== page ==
D R A G O N s T O D A Y .
s P R I N G 2 0 1 1
Xxxx Dragons
How Dragons become enthusiastic scientists with the
confidence to ‘do’.
A Way of Thinking
The Dragon offers excellent facilities for
science and delivers an exciting curriculum
of scientific investigation from the earliest
years. Six laboratories are equipped to a
standard capable of supporting A level work
and are assisted by dedicated technicians. The
teaching staff includes practising scientists at
DPhil level, a former veterinary surgeon and
a food chemist. Together they aim to inspire
deep scientific understanding from Reception
upwards. The department receives excellent
academic results at Common Entrance and
experiences huge enthusiasm for all aspects of
scientific learning. As well as clear results, the
teaching of science at the Dragon provides
a fundamental route to the critical thinking
and creative learning, often directed by the
children themselves, which underpins every
aspect of a Dragon education.
Head of Science, Kate Kettlewell,
describes the approach to the curriculum
as ‘spiral’ learning. With a solid foundation
in chemistry, physics and biology from
the outset, the curriculum broadens to
encompass wider areas of science including
astro-physics, environmental science and
biochemistry. In-depth investigations in
these areas bring students back to the first
principles with a deeper understanding of
their purpose. The emphasis is always on
practical application rather than copying
down notes and, with the confidence to
‘do’, the learning of facts is made easier, says
Kate. Active learning of this kind includes,
importantly, learning by mistake. Children
set up experiments from scratch and work
out not only what to do but reflect on what
they have learned from the results of the
The delivery of the curriculum is based
on the five ‘Es’: engage, explore, explain,
evaluate and extend. This involves a serial
approach: practical learning leads to
questions; answering them means working
together where every child contributes
their ideas; the results are evaluated and
extended by asking ‘What do you want to
learn next?’. In essence, children learn the
foundations of sophisticated research and
analysis. Linked to this approach is an Active
Learning Programme which encompasses the
three differing learning styles of kinaesthetic,
auditory and visual understanding. By
integrating these methods, critical thinking
skills are refined and extended to support
both the appreciation and sheer enjoyment
of science and the acquisition of applied
scientific Dragons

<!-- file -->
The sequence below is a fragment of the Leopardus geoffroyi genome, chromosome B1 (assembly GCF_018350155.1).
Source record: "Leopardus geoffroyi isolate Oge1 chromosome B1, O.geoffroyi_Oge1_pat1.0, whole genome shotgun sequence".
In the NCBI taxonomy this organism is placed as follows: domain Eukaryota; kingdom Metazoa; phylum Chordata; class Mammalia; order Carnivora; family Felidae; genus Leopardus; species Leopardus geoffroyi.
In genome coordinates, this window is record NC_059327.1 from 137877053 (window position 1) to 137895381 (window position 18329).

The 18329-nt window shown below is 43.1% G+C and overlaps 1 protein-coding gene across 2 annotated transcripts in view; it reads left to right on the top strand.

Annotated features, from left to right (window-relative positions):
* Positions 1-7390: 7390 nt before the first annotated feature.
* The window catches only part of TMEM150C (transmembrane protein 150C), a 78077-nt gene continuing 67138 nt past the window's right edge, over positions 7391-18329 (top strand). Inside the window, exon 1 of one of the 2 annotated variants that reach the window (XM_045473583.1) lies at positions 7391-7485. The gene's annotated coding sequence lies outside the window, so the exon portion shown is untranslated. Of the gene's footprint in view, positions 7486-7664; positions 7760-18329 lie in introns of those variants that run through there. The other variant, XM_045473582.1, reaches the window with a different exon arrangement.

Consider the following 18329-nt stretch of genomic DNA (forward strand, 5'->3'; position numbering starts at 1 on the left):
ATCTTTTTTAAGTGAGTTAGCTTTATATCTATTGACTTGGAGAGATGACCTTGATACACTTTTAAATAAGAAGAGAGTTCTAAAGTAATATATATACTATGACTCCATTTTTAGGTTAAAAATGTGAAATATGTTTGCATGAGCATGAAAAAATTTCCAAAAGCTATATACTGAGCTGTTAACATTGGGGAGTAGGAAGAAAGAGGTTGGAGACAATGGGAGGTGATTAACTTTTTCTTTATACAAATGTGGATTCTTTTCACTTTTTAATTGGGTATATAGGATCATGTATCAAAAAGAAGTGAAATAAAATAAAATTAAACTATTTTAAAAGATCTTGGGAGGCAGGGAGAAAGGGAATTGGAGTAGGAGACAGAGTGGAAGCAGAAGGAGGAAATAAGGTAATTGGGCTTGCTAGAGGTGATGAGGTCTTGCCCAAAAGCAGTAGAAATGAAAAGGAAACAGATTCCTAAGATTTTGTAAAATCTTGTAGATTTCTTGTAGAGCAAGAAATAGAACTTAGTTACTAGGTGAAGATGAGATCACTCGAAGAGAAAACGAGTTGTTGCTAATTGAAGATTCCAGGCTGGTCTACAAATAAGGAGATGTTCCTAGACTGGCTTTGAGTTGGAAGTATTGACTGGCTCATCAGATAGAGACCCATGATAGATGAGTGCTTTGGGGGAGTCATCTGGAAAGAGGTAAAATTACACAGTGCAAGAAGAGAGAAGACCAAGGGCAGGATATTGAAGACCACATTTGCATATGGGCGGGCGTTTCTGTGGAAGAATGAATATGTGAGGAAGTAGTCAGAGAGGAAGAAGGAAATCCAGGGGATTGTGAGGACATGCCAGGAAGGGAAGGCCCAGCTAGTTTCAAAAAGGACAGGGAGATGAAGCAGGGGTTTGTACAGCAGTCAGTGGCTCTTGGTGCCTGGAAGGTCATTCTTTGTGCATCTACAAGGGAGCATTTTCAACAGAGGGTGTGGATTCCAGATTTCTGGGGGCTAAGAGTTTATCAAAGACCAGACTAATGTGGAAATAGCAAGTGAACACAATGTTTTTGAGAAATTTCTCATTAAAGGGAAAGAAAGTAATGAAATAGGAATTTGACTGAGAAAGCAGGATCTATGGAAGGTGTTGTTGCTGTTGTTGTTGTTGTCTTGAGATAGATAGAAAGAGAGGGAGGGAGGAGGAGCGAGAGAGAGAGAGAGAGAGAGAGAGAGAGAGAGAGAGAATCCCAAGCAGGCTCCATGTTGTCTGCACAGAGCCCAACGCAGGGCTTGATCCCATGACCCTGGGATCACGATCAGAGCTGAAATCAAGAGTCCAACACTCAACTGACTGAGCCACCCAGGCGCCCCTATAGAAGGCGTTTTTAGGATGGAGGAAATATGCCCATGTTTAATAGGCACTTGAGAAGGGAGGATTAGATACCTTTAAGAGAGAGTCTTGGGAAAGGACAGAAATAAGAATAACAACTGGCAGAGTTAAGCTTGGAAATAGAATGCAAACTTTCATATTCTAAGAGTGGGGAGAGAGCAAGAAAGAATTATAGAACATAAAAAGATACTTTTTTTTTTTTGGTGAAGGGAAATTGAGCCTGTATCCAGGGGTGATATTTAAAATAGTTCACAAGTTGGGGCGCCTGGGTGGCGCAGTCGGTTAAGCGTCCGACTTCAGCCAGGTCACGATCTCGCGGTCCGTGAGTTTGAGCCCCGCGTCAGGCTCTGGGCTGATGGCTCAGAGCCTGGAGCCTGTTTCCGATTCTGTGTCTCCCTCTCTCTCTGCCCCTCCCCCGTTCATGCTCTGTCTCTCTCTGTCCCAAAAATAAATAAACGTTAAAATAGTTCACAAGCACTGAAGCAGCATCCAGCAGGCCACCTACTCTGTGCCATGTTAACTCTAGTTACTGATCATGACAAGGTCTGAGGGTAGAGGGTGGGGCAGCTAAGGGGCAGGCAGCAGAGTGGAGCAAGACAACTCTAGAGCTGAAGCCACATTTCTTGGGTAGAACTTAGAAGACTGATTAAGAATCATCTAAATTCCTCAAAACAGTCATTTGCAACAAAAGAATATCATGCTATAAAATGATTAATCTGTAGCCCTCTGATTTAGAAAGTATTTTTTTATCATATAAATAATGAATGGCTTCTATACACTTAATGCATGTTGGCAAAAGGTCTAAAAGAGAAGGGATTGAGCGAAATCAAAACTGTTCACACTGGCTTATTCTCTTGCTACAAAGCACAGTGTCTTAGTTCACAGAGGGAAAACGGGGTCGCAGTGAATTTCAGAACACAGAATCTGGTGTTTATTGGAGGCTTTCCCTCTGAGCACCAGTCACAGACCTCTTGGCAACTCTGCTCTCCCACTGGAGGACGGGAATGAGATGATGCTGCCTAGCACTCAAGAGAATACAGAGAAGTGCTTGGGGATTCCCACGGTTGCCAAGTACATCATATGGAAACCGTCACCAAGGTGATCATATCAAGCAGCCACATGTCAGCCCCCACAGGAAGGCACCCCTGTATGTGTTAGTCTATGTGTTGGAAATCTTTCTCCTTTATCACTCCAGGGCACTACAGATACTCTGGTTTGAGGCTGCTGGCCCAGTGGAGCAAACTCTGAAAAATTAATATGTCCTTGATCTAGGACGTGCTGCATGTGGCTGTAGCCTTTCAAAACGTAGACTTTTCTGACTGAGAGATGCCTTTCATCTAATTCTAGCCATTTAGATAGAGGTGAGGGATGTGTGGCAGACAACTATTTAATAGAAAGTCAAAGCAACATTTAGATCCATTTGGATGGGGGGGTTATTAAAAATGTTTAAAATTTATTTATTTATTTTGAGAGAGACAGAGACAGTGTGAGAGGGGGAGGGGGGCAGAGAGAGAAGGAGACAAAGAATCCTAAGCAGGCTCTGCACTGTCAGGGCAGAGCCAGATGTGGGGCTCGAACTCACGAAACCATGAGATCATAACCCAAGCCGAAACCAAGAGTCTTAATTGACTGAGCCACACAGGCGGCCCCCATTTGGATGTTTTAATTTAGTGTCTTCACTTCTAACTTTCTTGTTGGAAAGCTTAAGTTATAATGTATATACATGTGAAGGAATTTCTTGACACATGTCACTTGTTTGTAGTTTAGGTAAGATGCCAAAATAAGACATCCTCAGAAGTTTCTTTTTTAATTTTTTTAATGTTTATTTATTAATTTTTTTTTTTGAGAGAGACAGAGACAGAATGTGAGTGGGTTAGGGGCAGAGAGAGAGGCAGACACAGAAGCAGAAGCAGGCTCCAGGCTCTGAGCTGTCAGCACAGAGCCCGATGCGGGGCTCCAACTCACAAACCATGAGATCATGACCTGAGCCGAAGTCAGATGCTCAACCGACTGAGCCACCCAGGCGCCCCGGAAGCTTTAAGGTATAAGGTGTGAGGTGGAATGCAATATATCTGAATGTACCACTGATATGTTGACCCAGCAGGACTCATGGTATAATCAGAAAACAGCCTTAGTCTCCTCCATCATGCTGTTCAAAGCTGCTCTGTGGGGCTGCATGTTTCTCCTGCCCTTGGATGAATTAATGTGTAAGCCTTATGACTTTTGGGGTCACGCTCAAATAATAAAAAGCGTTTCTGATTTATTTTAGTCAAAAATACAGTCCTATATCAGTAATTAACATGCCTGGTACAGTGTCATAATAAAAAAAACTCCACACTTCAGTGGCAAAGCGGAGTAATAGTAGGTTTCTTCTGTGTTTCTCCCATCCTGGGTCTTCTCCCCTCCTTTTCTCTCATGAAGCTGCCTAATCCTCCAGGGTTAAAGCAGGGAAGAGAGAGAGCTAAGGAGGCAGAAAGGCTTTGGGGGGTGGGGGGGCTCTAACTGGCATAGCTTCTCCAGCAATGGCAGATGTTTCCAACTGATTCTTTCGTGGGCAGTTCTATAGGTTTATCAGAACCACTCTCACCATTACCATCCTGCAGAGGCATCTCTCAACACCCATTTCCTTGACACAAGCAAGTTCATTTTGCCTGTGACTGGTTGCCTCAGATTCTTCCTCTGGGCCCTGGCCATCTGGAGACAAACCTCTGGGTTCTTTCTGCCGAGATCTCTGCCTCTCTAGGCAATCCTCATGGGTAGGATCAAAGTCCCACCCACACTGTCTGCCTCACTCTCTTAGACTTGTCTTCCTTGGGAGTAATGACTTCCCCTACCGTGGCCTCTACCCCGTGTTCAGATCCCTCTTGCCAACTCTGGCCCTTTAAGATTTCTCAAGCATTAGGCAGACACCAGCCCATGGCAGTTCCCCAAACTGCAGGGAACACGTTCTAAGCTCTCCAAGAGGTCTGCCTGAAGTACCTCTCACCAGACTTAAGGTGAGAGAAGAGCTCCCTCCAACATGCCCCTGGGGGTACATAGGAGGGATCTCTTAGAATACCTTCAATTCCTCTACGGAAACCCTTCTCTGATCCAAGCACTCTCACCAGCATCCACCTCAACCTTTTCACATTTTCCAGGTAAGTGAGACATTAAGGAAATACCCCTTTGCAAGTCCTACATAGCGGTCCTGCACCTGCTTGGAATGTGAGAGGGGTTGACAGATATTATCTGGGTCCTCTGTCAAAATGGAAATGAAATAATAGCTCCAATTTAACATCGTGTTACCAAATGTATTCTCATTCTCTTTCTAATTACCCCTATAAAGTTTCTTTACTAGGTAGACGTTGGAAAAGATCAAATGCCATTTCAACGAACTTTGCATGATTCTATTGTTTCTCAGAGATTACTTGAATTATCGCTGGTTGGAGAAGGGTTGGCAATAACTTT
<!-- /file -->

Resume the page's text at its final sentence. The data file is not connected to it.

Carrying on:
Good science teaching provides
children with some of the most
important equipment in their toolbox for
life. If science is presented as ‘facts to
learn’ rather than ‘current theories to
question and use in deeper exploration’, its
relevance will not be realised by children
and the quality of reasoning in the next
generation will be depleted. Science is
neither age nor language dependent. Every
day, the Dragon Science team aim to make
lessons fun and stimulating, to ensure
understanding rather than rote learning, to
enable children to leave prep school with
confidence in themselves as scientists and
enthusiasm for learning with lots of
questions to ask. Strong exam results are,
we believe, simply a byproduct of our
My own journey with science started
at school, before a five-year degree,
professional clinical experience and a
teaching degree. I taught A Level and GCSE
students before returning to the youngest
years of education at the Dragon. These
experiences have influenced the clear
picture I have of how the Dragon Science
team can guide children as proper scientists
from the word go. I use the word proper,
not potential, deliberately and always ask
children not to refer to scientists as ‘other’
people. Pupils at the Dragon are scientists.
Science is not an ultimate qualification,
but a way of thinking and a gathering, the
creation of thoughts and theories. Practical
experimental work is at the heart of this
Scientific developments in this world and
beyond are moving extremely fast. We are
all born with the ability to think freely,
creatively and inquisitively - but poor
teaching in any area can quash these skills.
Restricting the ability to think scientifically
will be, for our children’s generation, like
removing one of their senses.
Kate Kettlewell
Head of Science
Restricting the
ability to think
scientifically will,
for our children’s
generation, be like
removing one of
their senses
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